Don’t Cry for Me, Minnesota

ANNE

It’s Memorial Day, so here’s a post about death.

Am I the only one who thinks about death all the time? Bear with me. Honestly, I’m not depressed and I don’t find it depressing to think about death. If you do, maybe you should skip this post.

Death has been a preoccupation of mine since my dad died, when I was eight. When Vince was missing for that first worst year, all I could think of was him lying face up behind a garbage dumpster, eyes staring, with a bullet hole in his forehead. Ok, I also imagined him dead in a gulley, in a corn field, in the river, and any number of other cold, isolated, lonely places. But that’s not the kind of dwelling on death I’m talking about here.

My mother is continually clearing out her house, shifting mementos onto me and my siblings. She had a shoebox of loose family photos that we looked through together. Birthday parties, picnics, and school plays from the 1930s, 40s, and 50s. “This is my cousin’s fifth birthday party,” she explained, showing me a summertime photo of small children assembled around a cake on a picnic table in someone’s back yard, wearing birthday hats. Little girls with Shirley Temple curls and elaborate home-sewn flouncy dresses. Boys with bow ties and their hair slicked down like Alfalfa. The cars parked in the background had gorgeous fins.

“My cousin and another child got sick after the party and they both died the next day—it was meningitis.” Her finger traced the circle of five-year olds. “I don’t remember who the other child was. We had to be quarantined, so they ran a yellow QUARANTINE tape around our yard. We couldn’t leave or have visitors for a week. Mr. Goldenberg, who owned the five-and-dime at the end of the block, would bring a box of food, set it near the back gate, and run back down the alley.”

Let’s face it, all these photos will be pitched into a dumpster when she dies. I won’t remember who any of the children are.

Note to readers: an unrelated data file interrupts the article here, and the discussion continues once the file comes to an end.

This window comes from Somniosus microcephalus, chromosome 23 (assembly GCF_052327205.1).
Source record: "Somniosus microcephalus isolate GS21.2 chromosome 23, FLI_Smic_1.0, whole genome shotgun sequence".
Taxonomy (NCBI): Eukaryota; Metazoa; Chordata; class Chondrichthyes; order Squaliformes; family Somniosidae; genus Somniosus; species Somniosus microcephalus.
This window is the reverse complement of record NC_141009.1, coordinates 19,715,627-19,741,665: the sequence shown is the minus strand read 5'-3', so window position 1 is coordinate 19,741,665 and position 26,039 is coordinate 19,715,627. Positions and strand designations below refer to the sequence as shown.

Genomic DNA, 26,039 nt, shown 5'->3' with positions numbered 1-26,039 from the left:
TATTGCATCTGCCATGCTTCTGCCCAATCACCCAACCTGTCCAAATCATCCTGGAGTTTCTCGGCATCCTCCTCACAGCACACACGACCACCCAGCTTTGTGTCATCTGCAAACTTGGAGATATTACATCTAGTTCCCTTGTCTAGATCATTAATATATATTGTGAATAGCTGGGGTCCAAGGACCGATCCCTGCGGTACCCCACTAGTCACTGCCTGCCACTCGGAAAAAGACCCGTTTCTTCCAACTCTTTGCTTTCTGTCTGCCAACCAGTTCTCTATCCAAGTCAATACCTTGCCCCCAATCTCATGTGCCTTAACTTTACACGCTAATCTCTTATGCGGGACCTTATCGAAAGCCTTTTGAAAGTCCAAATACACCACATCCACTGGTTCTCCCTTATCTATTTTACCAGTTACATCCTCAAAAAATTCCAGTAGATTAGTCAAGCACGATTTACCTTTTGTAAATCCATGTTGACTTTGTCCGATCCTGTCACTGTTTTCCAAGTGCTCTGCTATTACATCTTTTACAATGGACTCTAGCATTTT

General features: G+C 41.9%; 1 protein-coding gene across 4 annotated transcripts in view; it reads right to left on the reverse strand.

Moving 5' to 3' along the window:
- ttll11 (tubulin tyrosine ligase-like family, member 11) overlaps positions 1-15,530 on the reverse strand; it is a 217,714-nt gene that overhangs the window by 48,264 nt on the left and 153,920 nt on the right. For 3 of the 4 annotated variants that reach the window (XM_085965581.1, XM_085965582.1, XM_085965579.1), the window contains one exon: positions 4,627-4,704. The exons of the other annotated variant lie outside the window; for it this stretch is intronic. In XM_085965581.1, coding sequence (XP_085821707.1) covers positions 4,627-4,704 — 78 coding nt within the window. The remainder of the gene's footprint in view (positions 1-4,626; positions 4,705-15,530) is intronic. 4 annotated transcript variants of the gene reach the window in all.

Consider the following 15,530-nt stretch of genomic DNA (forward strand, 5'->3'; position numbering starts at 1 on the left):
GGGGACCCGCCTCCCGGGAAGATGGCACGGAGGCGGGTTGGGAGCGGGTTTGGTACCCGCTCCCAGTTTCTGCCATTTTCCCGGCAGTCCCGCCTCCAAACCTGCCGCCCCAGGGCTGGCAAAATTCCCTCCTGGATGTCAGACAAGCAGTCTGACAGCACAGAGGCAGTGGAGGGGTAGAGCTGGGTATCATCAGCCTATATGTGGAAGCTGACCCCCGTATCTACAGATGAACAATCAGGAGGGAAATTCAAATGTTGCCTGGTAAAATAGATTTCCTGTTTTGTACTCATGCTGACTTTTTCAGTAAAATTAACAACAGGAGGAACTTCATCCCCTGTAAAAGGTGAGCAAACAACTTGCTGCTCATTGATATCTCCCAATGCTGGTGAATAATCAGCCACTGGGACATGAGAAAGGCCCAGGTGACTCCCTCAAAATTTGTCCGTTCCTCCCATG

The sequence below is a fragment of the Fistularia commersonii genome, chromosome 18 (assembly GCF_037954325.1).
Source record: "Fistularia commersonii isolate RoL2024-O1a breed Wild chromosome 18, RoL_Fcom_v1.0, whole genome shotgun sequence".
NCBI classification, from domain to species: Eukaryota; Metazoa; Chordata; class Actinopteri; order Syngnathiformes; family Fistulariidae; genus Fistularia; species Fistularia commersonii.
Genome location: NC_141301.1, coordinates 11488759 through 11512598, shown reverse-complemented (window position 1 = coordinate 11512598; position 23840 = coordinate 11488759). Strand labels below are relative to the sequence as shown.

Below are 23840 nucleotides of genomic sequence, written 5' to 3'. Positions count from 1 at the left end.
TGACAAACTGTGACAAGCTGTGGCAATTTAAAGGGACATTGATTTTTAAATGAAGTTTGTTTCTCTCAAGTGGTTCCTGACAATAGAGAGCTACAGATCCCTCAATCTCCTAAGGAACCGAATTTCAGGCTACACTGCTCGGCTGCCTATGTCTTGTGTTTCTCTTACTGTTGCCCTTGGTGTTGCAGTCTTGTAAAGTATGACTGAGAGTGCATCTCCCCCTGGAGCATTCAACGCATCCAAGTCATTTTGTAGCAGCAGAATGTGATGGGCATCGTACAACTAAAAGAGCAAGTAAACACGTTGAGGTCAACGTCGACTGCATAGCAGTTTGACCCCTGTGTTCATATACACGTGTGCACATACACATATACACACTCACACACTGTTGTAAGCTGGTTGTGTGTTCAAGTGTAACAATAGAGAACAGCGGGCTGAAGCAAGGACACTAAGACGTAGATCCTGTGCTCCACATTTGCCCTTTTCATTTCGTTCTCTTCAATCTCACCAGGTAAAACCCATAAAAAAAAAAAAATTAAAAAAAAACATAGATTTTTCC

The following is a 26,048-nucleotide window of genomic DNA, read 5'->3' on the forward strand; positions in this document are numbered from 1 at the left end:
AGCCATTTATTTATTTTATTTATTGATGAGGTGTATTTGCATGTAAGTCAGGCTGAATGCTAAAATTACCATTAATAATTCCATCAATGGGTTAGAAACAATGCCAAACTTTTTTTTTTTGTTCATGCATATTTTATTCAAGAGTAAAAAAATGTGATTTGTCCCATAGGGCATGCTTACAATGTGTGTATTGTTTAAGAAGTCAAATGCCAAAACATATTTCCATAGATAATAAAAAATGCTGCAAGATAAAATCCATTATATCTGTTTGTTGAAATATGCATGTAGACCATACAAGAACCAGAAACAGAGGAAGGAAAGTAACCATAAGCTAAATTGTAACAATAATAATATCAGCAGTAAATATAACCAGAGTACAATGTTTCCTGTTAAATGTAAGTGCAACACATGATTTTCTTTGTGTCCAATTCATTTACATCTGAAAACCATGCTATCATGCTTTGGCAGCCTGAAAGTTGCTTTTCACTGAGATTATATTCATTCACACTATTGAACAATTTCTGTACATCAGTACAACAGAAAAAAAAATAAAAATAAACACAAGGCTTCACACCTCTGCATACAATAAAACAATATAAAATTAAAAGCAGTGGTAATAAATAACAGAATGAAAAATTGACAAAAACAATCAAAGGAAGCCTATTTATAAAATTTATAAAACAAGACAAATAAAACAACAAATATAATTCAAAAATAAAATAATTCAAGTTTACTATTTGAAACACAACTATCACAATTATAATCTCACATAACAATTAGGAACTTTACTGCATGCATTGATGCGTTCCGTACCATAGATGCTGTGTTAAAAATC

And so it goes. We are born and, if we’re lucky, someone loves us and takes care of us. Lots of photos are taken to celebrate our milestones. When we enter adulthood we are so focused on achieving goals that we don’t realize we will never be this healthy, energetic, or attractive again.

Now at 55 I have dozens of photo albums that will go into a dumpster when I die. I have thousands of photos on Facebook that will likely sit in cyberspace as long as servers exist, of interest to no one except maybe some future social anthropologist.

And so I—my whole life—my loves and dramas and losses, my story, all my brilliant ideas and daydreams and real dreams, my travels, my elaborately decorated dining rooms for dinner parties and painstakingly tended gardens, the thousands of miles I have walked and millions of repetitions I have done at the gym, my friends far and near, the millions of dollars I’ve raised for good causes, maybe even those good causes and their organizations themselves—will disappear.

We’re all on a conveyer belt. We move along it, conscious of it or not. We can’t get off, we can’t go back, and we don’t know when we’ll reach the end of the belt and fall off into … ??

A lot of people are sure they know the answer to that but I’m not one of them.

Again, I don’t find any of this depressing, or feel sorry for myself—I just find it intriguing. So what should we do while we’re here? The only conclusions I’ve reached for myself, after 55 years of armchair philosophizing, are: 1) it feels better to do good things than bad ones; 2) it’s important to have fun while you have the chance; and 3) if I ever stop seeking the answers to life’s imponderable questions, I’m as good as dead.

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